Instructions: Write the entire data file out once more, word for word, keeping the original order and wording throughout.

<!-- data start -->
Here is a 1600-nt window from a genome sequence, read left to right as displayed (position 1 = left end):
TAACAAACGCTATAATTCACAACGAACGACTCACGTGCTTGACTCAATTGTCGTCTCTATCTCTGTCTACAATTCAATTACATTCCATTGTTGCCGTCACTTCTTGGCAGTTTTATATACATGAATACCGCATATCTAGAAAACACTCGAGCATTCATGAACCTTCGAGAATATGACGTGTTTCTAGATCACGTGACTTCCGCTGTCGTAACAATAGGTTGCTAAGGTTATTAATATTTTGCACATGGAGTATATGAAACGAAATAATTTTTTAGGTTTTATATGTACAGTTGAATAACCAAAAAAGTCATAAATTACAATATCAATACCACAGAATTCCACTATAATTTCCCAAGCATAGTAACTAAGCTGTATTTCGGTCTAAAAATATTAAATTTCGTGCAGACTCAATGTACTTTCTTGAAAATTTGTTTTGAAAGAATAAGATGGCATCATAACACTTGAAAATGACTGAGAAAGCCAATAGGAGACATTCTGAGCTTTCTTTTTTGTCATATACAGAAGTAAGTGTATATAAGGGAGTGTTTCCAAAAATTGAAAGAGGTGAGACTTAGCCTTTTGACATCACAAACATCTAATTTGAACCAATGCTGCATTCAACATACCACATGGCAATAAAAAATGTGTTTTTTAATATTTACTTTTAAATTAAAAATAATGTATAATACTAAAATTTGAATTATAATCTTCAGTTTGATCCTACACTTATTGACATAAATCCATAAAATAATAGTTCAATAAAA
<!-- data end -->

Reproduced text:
Here is a 1600-nt window from a genome sequence, read left to right as displayed (position 1 = left end):
TAACAAACGCTATAATTCACAACGAACGACTCACGTGCTTGACTCAATTGTCGTCTCTATCTCTGTCTACAATTCAATTACATTCCATTGTTGCCGTCACTTCTTGGCAGTTTTATATACATGAATACCGCATATCTAGAAAACACTCGAGCATTCATGAACCTTCGAGAATATGACGTGTTTCTAGATCACGTGACTTCCGCTGTCGTAACAATAGGTTGCTAAGGTTATTAATATTTTGCACATGGAGTATATGAAACGAAATAATTTTTTAGGTTTTATATGTACAGTTGAATAACCAAAAAAGTCATAAATTACAATATCAATACCACAGAATTCCACTATAATTTCCCAAGCATAGTAACTAAGCTGTATTTCGGTCTAAAAATATTAAATTTCGTGCAGACTCAATGTACTTTCTTGAAAATTTGTTTTGAAAGAATAAGATGGCATCATAACACTTGAAAATGACTGAGAAAGCCAATAGGAGACATTCTGAGCTTTCTTTTTTGTCATATACAGAAGTAAGTGTATATAAGGGAGTGTTTCCAAAAATTGAAAGAGGTGAGACTTAGCCTTTTGACATCACAAACATCTAATTTGAACCAATGCTGCATTCAACATACCACATGGCAATAAAAAATGTGTTTTTTAATATTTACTTTTAAATTAAAAATAATGTATAATACTAAAATTTGAATTATAATCTTCAGTTTGATCCTACACTTATTGACATAAATCCATAAAATAATAGTTCAATAAAA